“Well that wasn’t a second too late,” Elad said, eying the horizon like it was an enemy that had tried to betray him.
Lottie opened her hand and held it out. “Elad, look.”
He looked closely at it and gave a low whistle. “Is that…?”
“Fyre’s tip. I stole it from the pirates. But the rest of it is lost forever now. Their ship burned and went to the bottom. I was lucky to escape with this.”
“I know,” he began, then stopped short. “You were on board when the ship burned?”
“Uh, yeah. How did you know?” Lottie drew her knees up and hugged them to her chest, trying to ward away the awfulness of the night before.
“I was on board too. I woke up when you did your little mind thing and called me. I tracked you to the ship, but you had the satchel and were in the clear, so I thought I’d just burn the ship. I was still down in the hold when the put out to sea; I’m not used to starting fires as a wolf.” He grinned, dropping down in a cross-legged position in the sand. “By the time I got it going, they had gone a fair enough distance. But they thankfully didn’t notice until it was too engulfed to quench, and I jumped over and swam to shore. The Deathbrand went down, alright. How did you get to be still on board?”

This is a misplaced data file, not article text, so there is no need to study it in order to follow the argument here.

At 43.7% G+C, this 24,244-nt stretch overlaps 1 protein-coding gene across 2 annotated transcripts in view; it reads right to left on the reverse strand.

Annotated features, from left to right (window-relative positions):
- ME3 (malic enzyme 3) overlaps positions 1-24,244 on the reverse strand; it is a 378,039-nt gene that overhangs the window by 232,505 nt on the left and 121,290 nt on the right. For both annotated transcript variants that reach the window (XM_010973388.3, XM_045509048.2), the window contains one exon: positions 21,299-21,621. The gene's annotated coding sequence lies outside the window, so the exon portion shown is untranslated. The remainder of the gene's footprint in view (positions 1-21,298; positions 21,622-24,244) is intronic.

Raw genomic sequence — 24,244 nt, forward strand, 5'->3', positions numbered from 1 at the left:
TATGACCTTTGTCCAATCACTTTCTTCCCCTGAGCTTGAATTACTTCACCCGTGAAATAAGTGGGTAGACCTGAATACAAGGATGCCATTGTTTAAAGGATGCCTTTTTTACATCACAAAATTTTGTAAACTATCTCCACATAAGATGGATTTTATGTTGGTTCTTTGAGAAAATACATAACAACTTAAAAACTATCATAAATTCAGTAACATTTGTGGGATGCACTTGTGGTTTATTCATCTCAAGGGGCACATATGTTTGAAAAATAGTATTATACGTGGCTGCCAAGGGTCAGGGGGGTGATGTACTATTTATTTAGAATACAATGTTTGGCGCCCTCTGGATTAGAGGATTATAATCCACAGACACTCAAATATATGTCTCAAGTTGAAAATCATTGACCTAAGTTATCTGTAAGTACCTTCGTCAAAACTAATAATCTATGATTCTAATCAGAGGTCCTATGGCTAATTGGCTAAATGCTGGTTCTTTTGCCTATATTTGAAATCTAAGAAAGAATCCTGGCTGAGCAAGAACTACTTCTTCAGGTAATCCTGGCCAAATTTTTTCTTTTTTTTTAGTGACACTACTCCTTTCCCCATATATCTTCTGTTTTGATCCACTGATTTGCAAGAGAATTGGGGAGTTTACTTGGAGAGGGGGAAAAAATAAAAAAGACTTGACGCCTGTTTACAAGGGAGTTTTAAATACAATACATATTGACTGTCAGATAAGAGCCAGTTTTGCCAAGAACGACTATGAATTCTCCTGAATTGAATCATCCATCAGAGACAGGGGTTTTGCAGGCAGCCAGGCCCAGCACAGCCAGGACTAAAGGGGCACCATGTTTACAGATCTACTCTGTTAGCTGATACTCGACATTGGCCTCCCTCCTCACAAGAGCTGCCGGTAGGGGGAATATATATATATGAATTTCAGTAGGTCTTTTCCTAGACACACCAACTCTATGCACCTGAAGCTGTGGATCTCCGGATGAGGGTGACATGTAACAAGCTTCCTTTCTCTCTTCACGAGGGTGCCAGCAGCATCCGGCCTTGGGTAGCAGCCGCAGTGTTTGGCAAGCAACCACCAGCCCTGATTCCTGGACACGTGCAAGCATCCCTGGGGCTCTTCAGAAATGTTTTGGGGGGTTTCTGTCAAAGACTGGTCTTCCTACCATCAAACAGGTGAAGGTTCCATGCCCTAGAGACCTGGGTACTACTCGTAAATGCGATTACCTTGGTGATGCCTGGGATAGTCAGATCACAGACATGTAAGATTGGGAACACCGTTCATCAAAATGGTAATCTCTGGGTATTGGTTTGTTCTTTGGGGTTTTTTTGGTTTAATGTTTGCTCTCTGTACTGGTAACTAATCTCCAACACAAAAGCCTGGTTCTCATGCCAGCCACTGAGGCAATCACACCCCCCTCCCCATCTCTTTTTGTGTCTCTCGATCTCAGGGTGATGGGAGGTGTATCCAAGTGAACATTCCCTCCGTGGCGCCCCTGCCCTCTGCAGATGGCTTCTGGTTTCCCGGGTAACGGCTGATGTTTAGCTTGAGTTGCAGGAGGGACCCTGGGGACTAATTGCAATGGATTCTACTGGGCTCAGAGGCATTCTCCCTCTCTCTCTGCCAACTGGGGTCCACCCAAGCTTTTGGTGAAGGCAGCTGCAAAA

Lottie was mystified. She hadn’t seen Elad come on board when she was escaping with the satchel. “I actually didn’t call you. Not on purpose, at least. I did think of you and how I wished you were there to help…” she paused, shaking her head. “That’s just creepy. I didn’t know that was possible.”
“Might be something to be careful of in future,” Elad reflected.
“Yeah.” She swallowed the acid of nervousness in her throat and in quick words told him about her capture, shaping the mind of Captain Hawk so that he wouldn’t search her and would make her walk the plank, and her attempt to swim to land and nearly drowning herself. “If I didn’t know better, I’d say it was luck, or a series of really fortunate coincidences. But the Cloak Girl said there were greater powers at work here, greater even than the Witch herself. And now…” her voice faded to scarcely more than a whisper, “now I know she’s right. I mean, him passing off the satchel and then the prisoners escaping? Or when I all but drowned and was washed ashore – just like that? No… there’s something bigger here. I believe that now.”